Wounded Knee and the Calder decision. Following the Trail of Broken Treaties 1972 protest to Washington, D.C., in which the Bureau of Indian Affairs offices were occupied, and the Custer courthouse riot in South Dakota early in 1973, traditional Lakota people and American Indian Movement members reoccupy Wounded Knee at the Pine Ridge reservation for 71 days, under siege by heavily armed U.S. government forces.

The Supreme Court of Canada makes its first major decision on Aboriginal Title, in a case brought forward by Nisga’a Chief and politician Frank Calder, recognizing Aboriginal Title prior to colonial occupation, but with a split opinion on whether or not it was ever extinguished by colonial governments. In 1998, the Nisga’a Final Agreement removes the Nation’s lands from the Indian Act and allows for them to be converted into fee simple private property.


Armed Indigenous actions take place as Anicinabe Park is reoccupied in Ontario and a Secwépemc Nation blockade is set up at Cache Creek in BC. The Native People’s Caravan travels from Vancouver to Ottawa, clashes with police at the Parliament buildings, and establishes a Native People’s Embassy in an abandoned building. Ganienkeh is reoccupied by Mohawk people in New York State.


Twenty-six Stó:lō people are arrested after occupying a building formerly used as a nurses’ residence at the site of the former Coqualeetza Indian Hospital and residential school in Chilliwack, B.C., as one of a series of occupations of buildings at the site throughout the 1970s. In 1973, the Coqualeetza Cultural Education Centre had opened there, and an “Addition to Reserve” process still remains underway to turn the site into reserve lands.


Wolastoqiyik (Maliseet) women from the Tobique community occupy the band council offices and arts and crafts hall over loss of status and housing due to sexist discrimination in the Indian Act. Sandra Lovelace of Tobique takes her status case to the United Nations Human Rights Committee. In 1979, dozens of women and children from Tobique walk from Kanehsatà:ke to Ottawa to protest their loss of status and adoption rights. 

In 1981, the UN committee decides in favour of Lovelace and finds Canada to be in breach of Article 27 of the International Covenant on Civil and Political Rights. Along with court challenges by Indigenous women from other communities, mounting pressure leads to amendments to the Indian Act in 1985 that partially mitigate sexist discrimination. A century earlier, the General Council of the Six Nations had objected to the Gradual Enfranchisement Act’s exclusion of Indigenous women based on marriage.


Indigenous women occupy the Department of Indian Affairs offices in Vancouver over housing, social conditions, and fishing rights. Fifty-three people, mostly women, are arrested and charged with mischief, and a judge later complains that the Crown is wasting the court’s time with the charges.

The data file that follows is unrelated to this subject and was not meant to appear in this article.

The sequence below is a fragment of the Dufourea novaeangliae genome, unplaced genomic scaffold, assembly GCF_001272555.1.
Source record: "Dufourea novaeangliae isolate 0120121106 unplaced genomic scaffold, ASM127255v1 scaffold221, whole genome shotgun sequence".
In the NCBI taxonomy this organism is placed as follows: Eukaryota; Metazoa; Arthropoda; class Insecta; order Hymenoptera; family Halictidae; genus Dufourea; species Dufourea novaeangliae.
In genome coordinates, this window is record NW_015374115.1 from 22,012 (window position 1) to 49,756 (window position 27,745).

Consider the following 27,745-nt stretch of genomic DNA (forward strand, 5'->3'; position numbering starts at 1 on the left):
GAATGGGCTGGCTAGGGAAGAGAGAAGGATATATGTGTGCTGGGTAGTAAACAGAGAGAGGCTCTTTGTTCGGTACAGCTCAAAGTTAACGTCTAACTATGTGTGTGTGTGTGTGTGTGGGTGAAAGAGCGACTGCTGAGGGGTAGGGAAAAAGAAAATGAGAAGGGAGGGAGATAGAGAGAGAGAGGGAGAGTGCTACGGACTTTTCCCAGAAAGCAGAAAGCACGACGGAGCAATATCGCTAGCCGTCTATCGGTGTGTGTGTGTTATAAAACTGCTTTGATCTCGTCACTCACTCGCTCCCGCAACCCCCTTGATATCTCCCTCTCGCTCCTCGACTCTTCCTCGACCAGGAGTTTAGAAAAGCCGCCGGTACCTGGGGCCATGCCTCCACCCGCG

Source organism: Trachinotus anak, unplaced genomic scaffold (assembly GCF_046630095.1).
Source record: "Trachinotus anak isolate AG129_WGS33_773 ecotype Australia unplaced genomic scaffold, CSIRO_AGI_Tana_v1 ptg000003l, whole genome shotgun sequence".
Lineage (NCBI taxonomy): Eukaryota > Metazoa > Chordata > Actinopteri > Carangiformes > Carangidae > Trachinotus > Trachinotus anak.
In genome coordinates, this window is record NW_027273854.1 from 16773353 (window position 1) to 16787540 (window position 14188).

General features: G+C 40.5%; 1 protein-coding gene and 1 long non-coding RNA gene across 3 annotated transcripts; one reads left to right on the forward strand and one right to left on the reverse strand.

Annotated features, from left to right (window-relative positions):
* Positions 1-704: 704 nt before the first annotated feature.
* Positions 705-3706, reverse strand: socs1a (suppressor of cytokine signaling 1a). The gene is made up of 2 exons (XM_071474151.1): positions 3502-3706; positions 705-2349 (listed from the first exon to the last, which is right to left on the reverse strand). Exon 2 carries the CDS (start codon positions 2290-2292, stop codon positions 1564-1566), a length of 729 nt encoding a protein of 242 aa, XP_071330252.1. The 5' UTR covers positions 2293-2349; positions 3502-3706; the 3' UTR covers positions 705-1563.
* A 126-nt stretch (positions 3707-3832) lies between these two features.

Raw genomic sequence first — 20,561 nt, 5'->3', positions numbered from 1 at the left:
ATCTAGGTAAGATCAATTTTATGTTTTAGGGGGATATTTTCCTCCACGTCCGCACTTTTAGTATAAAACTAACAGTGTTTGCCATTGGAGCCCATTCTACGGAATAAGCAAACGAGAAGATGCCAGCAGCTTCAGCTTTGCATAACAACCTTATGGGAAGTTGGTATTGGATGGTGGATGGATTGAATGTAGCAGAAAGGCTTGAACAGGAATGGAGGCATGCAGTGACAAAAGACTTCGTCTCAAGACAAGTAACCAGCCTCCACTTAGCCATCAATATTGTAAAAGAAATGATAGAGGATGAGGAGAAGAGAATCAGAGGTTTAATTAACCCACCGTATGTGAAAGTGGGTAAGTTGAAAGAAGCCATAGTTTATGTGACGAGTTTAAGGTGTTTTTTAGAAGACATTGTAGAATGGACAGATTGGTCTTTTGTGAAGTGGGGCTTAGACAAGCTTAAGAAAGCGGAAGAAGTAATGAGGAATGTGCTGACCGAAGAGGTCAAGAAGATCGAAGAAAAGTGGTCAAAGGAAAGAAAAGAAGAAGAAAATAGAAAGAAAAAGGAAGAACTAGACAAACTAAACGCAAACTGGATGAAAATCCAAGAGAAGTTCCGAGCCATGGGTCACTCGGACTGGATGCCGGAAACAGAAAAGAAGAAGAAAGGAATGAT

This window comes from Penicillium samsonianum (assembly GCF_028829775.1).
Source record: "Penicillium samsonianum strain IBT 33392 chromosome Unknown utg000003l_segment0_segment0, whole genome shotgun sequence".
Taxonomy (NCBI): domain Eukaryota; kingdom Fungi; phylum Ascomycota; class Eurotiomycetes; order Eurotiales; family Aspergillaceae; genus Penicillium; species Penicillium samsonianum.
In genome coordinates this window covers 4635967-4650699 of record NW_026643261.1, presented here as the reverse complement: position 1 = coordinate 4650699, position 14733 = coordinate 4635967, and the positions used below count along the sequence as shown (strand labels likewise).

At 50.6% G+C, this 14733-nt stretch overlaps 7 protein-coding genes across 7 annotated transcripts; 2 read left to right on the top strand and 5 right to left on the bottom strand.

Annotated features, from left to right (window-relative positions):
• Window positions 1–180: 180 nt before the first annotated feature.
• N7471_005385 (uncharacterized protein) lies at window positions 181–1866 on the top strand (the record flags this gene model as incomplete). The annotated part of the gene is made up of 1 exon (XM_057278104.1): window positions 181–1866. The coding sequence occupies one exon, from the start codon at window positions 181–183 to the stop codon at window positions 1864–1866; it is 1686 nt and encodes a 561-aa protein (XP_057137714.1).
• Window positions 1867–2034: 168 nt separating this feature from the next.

Sinixt people set up a long-running camp and blockade of highway construction over an ancestral burial ground in B.C. In 2017, Richard Desautel, a Sinixt man from the Washington side of the border, wins a court case over hunting in B.C. and the Crown loses its appeal. While the Arrow Lakes Indian Band had been declared extinct by Canada in 1956 and remaining members had moved to the Colville reservation in the United States, they began reclaiming their land and rights on the Canadian side of the border in 1989.


The “Oka Crisis” grips Canada, centred on the Mohawk community of Kanehsatà:ke, where the police and Canadian military lay siege to the community over a golf course expansion, leading to solidarity blockades and actions by Indigenous communities across the country. In South America, Ecuador is also rocked by a nationwide Indigenous uprising with blockades. The Zapatistas of Chiapas, Mexico, later tell the Mohawk people of Kanehsatà:ke that their own 1994 uprising was partly inspired by the Indigenous resistance in the north.


Indigenous women start the annual Women’s Memorial March in Vancouver’s Downtown Eastside, leading in part to the National Inquiry into Missing and Murdered Indigenous Women and Girls and Downtown Eastside community initiatives like the Red Women Rising report in 2019.


Paramilitary police attack land defenders at Gustafsen Lake in Secwépemc territory in B.C. and Anishinaabe territory at Ipperwash in Ontario. Dudley George is killed by Ontario Provincial Police, but the land at Aazhoodena remains as reclaimed territory. The Ts’Peten (Gustafsen Lake) defenders inspire the emerging Native Youth Movement in B.C. and their opposition to the B.C. treaty process.